Let’s start by congratulating you on your new pug! These pug dogs are one of the most affectionate breeds around. Unfortunately, they are victims of brachycephaly, which means they have respiratory disadvantages. Taking home a puppy of any breed requires certain preparations such as puppy-proofing and purchasing the right food.
Does committing to a pug require more effort on your part as a pet parent? Let’s take a look.
Start By Puppy-Proofing
Puppy-proofing is a must for puppies and even grown pugs. They are ever-curious canines and can get up to a fair amount of mischief if you aren’t looking. To save yourself the hassle of having to supervise your pug puppy 24/7, rely on puppy-proofing.
The amount of puppy-proofing will vary from each household. Some dog owners are lucky enough to have dogs that understand what they can or cannot chew. Other pet parents aren’t so lucky and end up with dogs that leave their teeth marks on everything, regardless of teething.
One thing is for sure, do not leave anything small enough to swallow where your pug can reach and anything dangerous or toxic should also be kept away from them. Some training may be required just to teach your dog what is and isn’t allowed in his new home, so make sure you give your pug plenty of toys.
It’s All About the Food
Feeding good dog food for pugs is the backbone for their development and health. You must always seek to feed your pug food that’s natural and free of artificial ingredients and preservatives. We recommend dry dog food for pugs, and there are even some breed-specific choices on the market.
Breed-specific dog foods are tailored to satisfy a pug’s unique nutritional needs. You can also look into small breed kibble as pugs also fall under this category. Fresh dog food is also a great investment for the least amount of processing and a limited ingredient diet is also suitable for this breed.
Pugs can be overeaters and are unfortunately prone to weight gain. These two factors combined increase the possibility of certain health problems, which makes it even more vital to screen what you feed them.
Use the Right Bowls
On that note, it’s also important to consider the feeding utensils. Pugs have a uniquely shaped face, which is largely flat with short snouts. They are also very avid eaters, so if the bowl is too large, they will dunk their face in and polish off the kibble in no time at all.
To discourage overeating, we suggest purchasing a slow-feeder bowl and keep the food and water bowls on the ground. A slow-feeder bowl is a bowl with raised grooves and ridges. To get to the kibble, your pug will need to eat around these raised parts which will slow down feeding time.
Remember to let your pug fully digest and process his food before attempting some exercise. Pugs are prone to bloating, so it’s a good idea to wait 30 min to an hour.
Keep them Moving
Speaking of exercise, just how much movement does a pug really need? They are quite lazy, but pugs can also be highly energetic. Regular exercise will keep your dog physically stimulated. We suggest investing in dog puzzles and stuffable chew toys to aid mental stimulation. Remember, a tired dog is a well-behaved dog.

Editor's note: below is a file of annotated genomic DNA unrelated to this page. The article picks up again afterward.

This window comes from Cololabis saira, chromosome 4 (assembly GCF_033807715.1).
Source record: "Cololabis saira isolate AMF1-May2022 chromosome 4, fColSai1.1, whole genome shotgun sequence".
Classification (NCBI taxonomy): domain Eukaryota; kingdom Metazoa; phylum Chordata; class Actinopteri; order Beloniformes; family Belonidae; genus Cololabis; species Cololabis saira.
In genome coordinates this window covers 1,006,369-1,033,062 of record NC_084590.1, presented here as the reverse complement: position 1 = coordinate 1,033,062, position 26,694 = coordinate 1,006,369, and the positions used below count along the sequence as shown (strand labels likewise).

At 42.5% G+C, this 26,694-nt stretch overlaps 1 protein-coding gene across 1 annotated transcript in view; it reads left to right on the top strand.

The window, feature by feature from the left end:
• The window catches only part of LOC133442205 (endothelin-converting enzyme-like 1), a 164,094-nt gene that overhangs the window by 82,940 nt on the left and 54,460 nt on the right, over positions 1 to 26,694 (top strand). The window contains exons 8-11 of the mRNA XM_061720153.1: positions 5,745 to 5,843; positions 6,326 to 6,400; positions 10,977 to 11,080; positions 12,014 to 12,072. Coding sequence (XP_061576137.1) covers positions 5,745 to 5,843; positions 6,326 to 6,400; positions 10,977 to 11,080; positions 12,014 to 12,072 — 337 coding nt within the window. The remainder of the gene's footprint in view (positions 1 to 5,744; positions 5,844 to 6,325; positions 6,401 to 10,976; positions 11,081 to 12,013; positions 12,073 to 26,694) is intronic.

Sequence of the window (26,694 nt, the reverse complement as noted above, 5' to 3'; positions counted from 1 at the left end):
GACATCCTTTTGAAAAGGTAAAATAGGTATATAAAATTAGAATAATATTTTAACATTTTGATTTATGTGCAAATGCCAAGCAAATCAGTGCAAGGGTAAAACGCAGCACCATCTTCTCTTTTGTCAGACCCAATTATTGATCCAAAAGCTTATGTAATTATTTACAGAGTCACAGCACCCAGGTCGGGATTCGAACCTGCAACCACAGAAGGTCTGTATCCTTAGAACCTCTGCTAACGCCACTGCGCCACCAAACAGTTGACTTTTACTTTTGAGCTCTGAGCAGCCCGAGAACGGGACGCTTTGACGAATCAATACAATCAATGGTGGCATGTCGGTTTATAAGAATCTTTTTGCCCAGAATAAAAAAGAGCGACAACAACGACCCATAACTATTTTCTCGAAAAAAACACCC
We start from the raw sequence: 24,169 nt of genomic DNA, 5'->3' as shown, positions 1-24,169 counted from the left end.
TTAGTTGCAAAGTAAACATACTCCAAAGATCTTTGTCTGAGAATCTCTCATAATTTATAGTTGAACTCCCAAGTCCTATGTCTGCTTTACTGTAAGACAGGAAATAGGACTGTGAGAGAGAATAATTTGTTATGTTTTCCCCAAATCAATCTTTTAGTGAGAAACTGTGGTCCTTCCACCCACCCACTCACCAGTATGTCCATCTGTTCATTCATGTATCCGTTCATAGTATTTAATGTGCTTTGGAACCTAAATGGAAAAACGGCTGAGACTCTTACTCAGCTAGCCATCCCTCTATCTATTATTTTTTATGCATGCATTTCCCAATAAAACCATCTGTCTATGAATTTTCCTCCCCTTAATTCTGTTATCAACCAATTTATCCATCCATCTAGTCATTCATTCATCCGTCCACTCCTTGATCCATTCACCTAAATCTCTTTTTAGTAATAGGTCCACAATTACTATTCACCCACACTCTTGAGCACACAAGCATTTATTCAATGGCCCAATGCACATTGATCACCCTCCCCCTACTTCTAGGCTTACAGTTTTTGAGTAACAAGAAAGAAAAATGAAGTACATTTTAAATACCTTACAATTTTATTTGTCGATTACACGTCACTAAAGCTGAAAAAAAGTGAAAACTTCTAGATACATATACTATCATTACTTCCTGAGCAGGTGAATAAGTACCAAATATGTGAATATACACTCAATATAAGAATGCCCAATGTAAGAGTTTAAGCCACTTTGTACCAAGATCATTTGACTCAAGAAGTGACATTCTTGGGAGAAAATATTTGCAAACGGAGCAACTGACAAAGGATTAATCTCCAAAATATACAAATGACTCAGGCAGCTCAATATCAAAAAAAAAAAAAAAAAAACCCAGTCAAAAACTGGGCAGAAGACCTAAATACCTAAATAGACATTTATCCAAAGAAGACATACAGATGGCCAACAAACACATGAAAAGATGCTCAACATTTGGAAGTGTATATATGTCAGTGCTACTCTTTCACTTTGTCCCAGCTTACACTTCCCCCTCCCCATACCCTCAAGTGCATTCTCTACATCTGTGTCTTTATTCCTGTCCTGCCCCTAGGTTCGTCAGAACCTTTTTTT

Make sure not to overwork your dog and wait until later in the day during hot summers before taking him on his usual walk. Brachycephalic breeds do not handle the heat and overexertion well.
We would suggest 20 to 30-minute walks a day depending on how brisk it is and maybe some fetch time at home. Supplement these daily walks with some extra training and puzzle toys to challenge their minds. Most people forget that their dogs need to be stimulated mentally on top of physical exercise.
No Collars Please
When you bring a pug dog home, you have to familiarize him with not only his home environment but the outside world as well. Socialization for a developing puppy is imperative to his growth.
When you take your pug on a walk, refrain from using dog collars as the leash attachment. It’s okay to keep a collar on your pooch loosely for identification purposes, but for leashing, we suggest using a harness. Some harnesses also have a place for ID tags or have sewn-on nameplates for IDing.
The collar can restrict your pug’s airway even more than it naturally is, but a harness will disperse the pressure across your dog’s chest and back and take the strain off their trachea. In fact, harnesses are recommended by most professionals for dogs that are extra active or have limited breathing.
These adorable creatures really got the short end of the genetics stick. Not only are they prone to certain diseases and have shorter snouts, but they also have sensitive skin as well. Some pugs have neck folds that can easily develop bacteria if they aren’t regularly groomed.
Pugs can also smell if they aren’t bathed frequently, more so than some other dog breeds. Make sure you and the groomer find a shampoo that is as natural and organic as possible to not irritate your pug’s already sensitive skin.
We also recommend taking regular vet trips around once or twice a year to check on the health condition of your dog. Since they are a more fragile breed, a checkup never hurts.
Although pugs have a short coat, they are still heavy shedders. To combat shedding and to avoid hair gathering everywhere in your home, regular brushing about once or even twice a day will make a big difference.
Bringing a new puppy or dog home is a very exciting event. It’s important to be prepared before embarking on this new adventure, and following our above tips can promise a successful transition for both you and your pug. These endearing dogs require more care than some other breeds, but it’s all worth it when you look into their adorably large eyes and feel the strong bond you share.